Today's story covers Friday, June 12. A very somber day in the fact that Mike Neuerburg and I had realized a very dark fact the previous day. It wouldn't stop us though.

Leg 6 –  601.3 Miles

Leg 5 of this journey the previous day was not only one the longest rides of the trip, but also one of the saddest. (read that story here) Mike and I had realized that we had given it literally everything we had trying to catch up on the time/mileage equation, but it just wasn't enough. However, we were still committed to getting 10,000 miles in vs. just giving up and going home with our tail tucked between our legs.

Mike and I started off the day like we do every Friday of our lives. We put on a fresh, clean Red shirt in honor of R.E.D.(Remember Everyone Deployed) and met outside for coffee and a quick morning call-in to the Good Morning Guys. It was kind of funny because when Brian asked me where I was, I actually wasn't sure. I quickly glanced around my surroundings and saw a sign for "Rapid City Door and Glass" so assumed I was in Rapid City, SD.

After a nice laugh, which we all needed, I told Brian and Todd that we simply were not going to be able to do the 10,000 miles in 240 hours at this point but we were going to continue on and do our best to make our promise good and that our eyes were set on Southern California as our next goal and to meet up with some dear friends of mine there in the SoCal PGR.

The order of the day though was to get South of Salt Lake City, Utah by way of Butte, Montana which seemed odd since we were JUST in Butte two days earlier, but we needed the miles so back to Butte it was and then South into Utah, or so we thought.

Mike and I scooted quickly out of South Dakota, cut the corner of Wyoming  blasting through Gillette, Sheridan and back to Montana gassing up in Billings, Bozeman and again on the West edge of Butte, Montana since we weren't sure what gas was South of there on I-15. It was then I noticed something very odd about the way my tour pack was sitting on the bike. I couldn't figure out why it looked like it was leaning back and after another look why it was sitting on the top of my gas cans when it never had before. My first thought was that the gas cans, for some reason, were sitting high or had something underneath them.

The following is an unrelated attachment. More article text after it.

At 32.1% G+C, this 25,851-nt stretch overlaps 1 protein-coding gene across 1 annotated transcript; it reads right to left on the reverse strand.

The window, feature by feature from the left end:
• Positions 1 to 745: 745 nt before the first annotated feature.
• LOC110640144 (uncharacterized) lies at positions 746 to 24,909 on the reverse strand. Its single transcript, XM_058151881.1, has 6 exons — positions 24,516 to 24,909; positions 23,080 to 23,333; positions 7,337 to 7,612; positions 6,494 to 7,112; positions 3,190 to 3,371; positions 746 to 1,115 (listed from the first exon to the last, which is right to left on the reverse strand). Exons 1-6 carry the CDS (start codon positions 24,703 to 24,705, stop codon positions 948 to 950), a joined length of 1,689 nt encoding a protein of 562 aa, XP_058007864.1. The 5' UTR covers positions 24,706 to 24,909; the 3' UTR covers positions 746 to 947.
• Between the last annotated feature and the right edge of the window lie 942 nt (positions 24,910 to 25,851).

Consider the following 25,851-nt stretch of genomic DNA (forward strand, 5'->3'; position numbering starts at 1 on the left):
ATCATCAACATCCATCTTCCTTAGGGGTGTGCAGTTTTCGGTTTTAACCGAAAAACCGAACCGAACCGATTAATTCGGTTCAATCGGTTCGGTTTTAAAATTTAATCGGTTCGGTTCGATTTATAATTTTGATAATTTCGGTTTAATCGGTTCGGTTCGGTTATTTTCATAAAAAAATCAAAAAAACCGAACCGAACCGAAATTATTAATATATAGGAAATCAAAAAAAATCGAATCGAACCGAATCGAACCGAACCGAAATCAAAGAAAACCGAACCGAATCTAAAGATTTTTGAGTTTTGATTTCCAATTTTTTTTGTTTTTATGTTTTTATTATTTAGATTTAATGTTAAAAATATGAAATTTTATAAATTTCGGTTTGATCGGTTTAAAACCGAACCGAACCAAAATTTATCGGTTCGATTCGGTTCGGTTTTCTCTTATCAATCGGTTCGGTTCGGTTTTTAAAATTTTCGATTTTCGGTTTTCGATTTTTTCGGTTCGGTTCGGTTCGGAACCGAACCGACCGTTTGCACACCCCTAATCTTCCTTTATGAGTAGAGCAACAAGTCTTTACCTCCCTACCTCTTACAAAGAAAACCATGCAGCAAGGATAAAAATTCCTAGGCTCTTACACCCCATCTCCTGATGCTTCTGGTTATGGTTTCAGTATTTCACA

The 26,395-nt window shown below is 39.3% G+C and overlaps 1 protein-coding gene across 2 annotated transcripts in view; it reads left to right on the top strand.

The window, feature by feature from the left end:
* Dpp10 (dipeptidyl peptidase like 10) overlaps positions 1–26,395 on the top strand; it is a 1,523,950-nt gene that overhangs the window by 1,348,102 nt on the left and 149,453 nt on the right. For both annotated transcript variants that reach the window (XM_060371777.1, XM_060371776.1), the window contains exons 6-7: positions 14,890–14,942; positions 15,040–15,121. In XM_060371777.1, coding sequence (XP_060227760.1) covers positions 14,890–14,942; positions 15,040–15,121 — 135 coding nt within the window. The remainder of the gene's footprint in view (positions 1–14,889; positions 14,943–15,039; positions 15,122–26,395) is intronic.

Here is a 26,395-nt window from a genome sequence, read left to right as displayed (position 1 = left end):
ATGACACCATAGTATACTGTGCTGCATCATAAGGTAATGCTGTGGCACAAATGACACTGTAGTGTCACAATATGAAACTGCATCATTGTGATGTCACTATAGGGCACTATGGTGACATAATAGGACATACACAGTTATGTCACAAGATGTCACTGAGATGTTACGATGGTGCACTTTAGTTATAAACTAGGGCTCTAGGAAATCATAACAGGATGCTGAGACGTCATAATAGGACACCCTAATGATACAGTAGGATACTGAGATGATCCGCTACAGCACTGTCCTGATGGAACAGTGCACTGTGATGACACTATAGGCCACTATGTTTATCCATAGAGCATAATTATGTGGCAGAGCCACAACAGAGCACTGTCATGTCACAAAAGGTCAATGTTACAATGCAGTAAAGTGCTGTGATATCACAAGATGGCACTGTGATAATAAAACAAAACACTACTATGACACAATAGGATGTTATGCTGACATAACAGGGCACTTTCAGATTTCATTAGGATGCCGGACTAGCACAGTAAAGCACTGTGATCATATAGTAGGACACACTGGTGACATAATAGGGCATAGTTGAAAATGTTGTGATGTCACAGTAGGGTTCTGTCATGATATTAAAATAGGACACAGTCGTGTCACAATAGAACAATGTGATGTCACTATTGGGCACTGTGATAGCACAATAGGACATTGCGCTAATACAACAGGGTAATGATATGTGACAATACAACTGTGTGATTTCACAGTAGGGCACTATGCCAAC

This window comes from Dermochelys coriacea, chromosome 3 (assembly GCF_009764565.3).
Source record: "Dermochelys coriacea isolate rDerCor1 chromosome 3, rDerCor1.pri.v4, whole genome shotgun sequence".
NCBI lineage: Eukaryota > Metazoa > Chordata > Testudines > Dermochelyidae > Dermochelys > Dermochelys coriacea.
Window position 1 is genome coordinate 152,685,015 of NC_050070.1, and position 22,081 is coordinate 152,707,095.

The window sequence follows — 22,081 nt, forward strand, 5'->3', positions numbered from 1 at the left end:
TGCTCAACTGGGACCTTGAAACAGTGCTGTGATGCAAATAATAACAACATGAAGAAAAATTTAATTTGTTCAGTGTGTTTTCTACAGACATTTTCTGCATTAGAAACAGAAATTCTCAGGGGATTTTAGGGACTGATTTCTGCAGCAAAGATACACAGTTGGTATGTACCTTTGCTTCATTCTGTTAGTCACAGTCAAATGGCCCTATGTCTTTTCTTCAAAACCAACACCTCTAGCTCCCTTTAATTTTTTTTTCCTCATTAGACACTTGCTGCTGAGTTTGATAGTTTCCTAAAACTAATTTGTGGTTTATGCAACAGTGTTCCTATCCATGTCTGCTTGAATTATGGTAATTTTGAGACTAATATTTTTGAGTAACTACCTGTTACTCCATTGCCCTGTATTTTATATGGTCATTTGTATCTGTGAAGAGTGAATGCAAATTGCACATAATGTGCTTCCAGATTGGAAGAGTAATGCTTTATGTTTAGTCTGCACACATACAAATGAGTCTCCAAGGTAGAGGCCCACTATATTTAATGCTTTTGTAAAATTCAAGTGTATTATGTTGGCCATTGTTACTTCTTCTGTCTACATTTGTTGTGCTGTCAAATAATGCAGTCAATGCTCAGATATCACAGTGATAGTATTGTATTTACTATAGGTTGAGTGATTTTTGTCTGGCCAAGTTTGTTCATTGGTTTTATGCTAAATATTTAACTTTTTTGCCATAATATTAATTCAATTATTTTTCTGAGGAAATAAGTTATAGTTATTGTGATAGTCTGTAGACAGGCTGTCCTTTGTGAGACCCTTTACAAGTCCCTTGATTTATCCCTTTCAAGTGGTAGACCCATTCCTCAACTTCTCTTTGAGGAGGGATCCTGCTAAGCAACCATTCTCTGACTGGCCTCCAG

Keep in mind that at this point our minds were not fully functional and it was hard to even remember what state we were in, or even what the last town was all turning into a blur.

Mike took a peek underneath the tour pack and said, "Oh duuuuude."

When you hear this, you know immediately it's not good. I took a peek at what he was looking at and the bracket that holds the tour pack to the motorcycle had snapped in half on both sides. Had the gas cans not been there for the tour pack to rest on when that bracket snapped, it would have fallen on the interstate ripping all the wiring off the bike with it. So, as bad as it was at this point, it could have been much, much worse!

It was clear we would be spending the night in Butte, Montana and wouldn't be going anywhere until we found a new bracket, or had one shipped in. Erik Jon Barrett found us a hotel room so we strapped some bungee chords on the tour pack and made our way back into Butte where we would get my toolbox out and strip the bike down in the parking lot.

This is a tedious job to do in a garage (pictures in the gallery), let alone a hotel parking lot, but you do what you have to do when on the road. The hotel staff was kind enough to let me store my tour pack, saddlebags and all my other stuff in their laundry room so I wouldn't have to haul it all upstairs to my room.

Mike and I were starving and the closest place was an Arby's down the road so we hoofed it down there but the only thing open was the drive-thru. Hey, there is no law that says you can't "walk through" so we walked up to the window. No one was there so Mike knocked, and then stuck his head in the window, just as the gal walked around the corner. She let out a big gasp and ran back to tell the manager he needed to come quickly. After explaining ourselves, he chuckled and made some of the best sandwiches we had ever had.

We went back to the hotel room to eat and contemplate what to do about my current breakdown. A welder was an option but it was highly unlikely he'd be able to fix this problem since the bracket has to be an exact fit and the break was right on a stress-point where it bolts to the bike.

The issue though was if the local Harley-Davidson dealer would even have one. I guess we'd just have to sleep on it and see what Saturday, June 13 would bring!


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